Architecture Made of Dreams

Series of new exhibits explores wild unbuilt designs for the Bay Area and Los Angeles
Model of the legendary ‘Butterfly Wing’ bridge, the aborted
Frank Lloyd Wright design that’s part of ‘Unbuilt San Francisco.’
(photo: courtesy Jan Novie and Aaron Green Associates)

The exhibit ‘Unbuilt San Francisco,’ a look at “visionary ideas that were too grandiose for even San Franciscans to consider,” will be shown, beginning August 15, through summer and fall 2013.

Among visions of a future that never arrived will be a scheme for a Transamerica tower that would have been a cylinder, not a pyramid; Jan Lubicz-Nycz’s crystalline towers for Diamond Heights in San Francisco; Frank Lloyd Wright’s ‘Butterfly Wing’ bridge; and imaginative proposals for sustainable living.

Exhibits will be held in five Bay Area locations: the American Institute of Architects (130 Sutter Street, S.F.); the California Historical Society (678 Mission Street, S.F.); SPUR (654 Mission Street, S.F.); the San Francisco Public Library (100 Larkin Street, S.F.); and the Environmental Design Archives at UC Berkeley (280 Wurster Hall, Berkeley). Dates and times vary.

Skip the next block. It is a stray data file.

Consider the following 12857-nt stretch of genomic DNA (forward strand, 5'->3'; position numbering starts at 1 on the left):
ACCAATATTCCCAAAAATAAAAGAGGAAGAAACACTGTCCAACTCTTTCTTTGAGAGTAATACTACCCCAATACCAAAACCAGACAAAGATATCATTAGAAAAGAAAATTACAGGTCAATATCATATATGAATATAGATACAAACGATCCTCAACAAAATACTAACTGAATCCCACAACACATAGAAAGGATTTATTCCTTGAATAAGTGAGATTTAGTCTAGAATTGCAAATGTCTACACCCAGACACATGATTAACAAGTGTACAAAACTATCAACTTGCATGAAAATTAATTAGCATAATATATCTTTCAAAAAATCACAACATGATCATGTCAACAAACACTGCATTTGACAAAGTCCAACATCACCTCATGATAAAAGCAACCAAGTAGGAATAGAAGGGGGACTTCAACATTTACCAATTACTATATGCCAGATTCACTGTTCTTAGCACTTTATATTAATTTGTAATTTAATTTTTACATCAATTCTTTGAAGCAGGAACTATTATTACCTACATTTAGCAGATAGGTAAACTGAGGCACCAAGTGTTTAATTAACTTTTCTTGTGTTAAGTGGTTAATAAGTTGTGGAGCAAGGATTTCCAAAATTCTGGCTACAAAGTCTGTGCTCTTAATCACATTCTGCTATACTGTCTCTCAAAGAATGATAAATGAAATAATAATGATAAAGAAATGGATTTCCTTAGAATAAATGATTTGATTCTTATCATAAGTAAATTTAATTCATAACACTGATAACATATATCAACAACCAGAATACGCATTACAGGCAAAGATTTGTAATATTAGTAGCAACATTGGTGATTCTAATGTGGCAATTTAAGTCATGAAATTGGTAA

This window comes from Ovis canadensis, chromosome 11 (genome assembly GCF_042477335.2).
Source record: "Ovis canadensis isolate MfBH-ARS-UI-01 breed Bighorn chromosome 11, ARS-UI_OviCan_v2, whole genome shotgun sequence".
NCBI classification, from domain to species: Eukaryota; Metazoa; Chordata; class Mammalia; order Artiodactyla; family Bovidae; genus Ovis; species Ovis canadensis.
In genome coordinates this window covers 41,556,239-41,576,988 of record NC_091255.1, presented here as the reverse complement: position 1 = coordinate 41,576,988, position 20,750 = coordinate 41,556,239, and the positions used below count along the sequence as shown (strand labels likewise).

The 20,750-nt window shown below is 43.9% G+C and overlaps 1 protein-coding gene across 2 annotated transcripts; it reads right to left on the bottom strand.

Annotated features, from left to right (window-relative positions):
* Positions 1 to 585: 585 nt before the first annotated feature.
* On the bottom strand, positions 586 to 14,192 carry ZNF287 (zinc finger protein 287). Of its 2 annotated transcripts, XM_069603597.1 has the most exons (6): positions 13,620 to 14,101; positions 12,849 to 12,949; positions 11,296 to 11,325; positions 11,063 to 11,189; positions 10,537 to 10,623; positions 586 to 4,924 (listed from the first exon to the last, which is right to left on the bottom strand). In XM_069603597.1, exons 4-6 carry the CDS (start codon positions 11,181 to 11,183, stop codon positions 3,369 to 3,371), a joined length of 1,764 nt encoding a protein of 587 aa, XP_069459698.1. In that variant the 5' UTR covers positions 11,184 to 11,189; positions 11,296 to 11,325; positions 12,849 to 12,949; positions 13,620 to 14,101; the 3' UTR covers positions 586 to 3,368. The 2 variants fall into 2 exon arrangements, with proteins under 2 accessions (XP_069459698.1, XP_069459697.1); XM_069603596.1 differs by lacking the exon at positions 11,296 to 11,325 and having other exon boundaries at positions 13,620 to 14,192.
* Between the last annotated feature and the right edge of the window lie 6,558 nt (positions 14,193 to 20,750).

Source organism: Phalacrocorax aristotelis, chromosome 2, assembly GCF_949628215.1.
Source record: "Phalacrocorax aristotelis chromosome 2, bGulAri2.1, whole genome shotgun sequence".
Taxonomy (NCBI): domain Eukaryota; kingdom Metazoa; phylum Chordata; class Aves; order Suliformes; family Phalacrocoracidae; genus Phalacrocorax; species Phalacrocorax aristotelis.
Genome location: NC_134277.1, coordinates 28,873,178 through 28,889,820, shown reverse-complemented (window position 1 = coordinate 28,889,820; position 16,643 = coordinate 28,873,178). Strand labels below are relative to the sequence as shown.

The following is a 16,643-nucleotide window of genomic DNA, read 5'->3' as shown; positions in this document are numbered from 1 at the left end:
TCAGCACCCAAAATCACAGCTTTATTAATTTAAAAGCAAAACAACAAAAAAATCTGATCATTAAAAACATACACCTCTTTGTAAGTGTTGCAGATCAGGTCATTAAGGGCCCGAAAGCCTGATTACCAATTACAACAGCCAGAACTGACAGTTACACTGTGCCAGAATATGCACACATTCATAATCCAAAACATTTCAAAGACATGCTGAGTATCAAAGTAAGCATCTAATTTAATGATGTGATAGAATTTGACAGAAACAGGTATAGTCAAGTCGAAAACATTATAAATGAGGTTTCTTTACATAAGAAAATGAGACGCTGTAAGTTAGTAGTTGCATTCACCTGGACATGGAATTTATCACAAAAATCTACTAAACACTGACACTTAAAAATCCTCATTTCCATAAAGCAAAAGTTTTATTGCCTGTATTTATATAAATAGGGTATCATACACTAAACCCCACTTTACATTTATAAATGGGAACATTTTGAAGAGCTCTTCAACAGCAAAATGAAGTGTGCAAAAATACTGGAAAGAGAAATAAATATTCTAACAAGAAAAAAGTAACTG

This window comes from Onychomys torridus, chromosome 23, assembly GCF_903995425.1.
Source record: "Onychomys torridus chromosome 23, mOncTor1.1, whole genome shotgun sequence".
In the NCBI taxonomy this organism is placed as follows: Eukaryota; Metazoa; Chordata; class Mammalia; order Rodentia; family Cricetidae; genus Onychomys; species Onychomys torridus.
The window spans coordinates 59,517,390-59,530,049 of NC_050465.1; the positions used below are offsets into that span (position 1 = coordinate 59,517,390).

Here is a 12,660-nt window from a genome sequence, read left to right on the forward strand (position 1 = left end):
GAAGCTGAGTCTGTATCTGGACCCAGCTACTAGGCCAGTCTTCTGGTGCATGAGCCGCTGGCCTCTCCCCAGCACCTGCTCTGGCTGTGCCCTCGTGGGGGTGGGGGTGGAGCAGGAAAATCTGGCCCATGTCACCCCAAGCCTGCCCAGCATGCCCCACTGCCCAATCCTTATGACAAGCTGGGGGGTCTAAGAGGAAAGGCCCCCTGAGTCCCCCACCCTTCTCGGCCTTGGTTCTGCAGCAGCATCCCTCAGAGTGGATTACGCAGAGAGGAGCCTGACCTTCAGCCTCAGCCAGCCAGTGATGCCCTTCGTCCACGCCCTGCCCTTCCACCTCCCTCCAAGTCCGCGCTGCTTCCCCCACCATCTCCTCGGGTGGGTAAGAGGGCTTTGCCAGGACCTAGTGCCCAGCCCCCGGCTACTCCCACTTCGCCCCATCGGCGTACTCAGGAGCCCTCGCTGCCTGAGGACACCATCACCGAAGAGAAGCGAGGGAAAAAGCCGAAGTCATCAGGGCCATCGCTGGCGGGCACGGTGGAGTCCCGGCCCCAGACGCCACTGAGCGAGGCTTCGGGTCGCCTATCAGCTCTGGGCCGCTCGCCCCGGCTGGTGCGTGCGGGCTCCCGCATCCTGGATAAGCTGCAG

The opening reception will be 5 p.m. September 6 at Annie’s Alley, between 678 and 654 Mission Street, San Francisco.

In Southern California, ‘Never Built: Los Angeles’ will be on display at the A+D Architecture and Design Museum (6032 Wilshire Boulevard, L.A.) from July 28 to October 13. Among the never-built works in the show will be Wright’s Doheny Ranch and a 1960s scheme by John Lautner of “a series of spaceship-like apartments.”

For a closer look at some of these wild architectural dreams, read ‘Bay Area Reimagined’ in the summer ’13 issue of CA-Modern magazine, and online here. For the Bay Area ‘unbuilt’ exhibits, click here. For the Los Angeles exhibit, click here.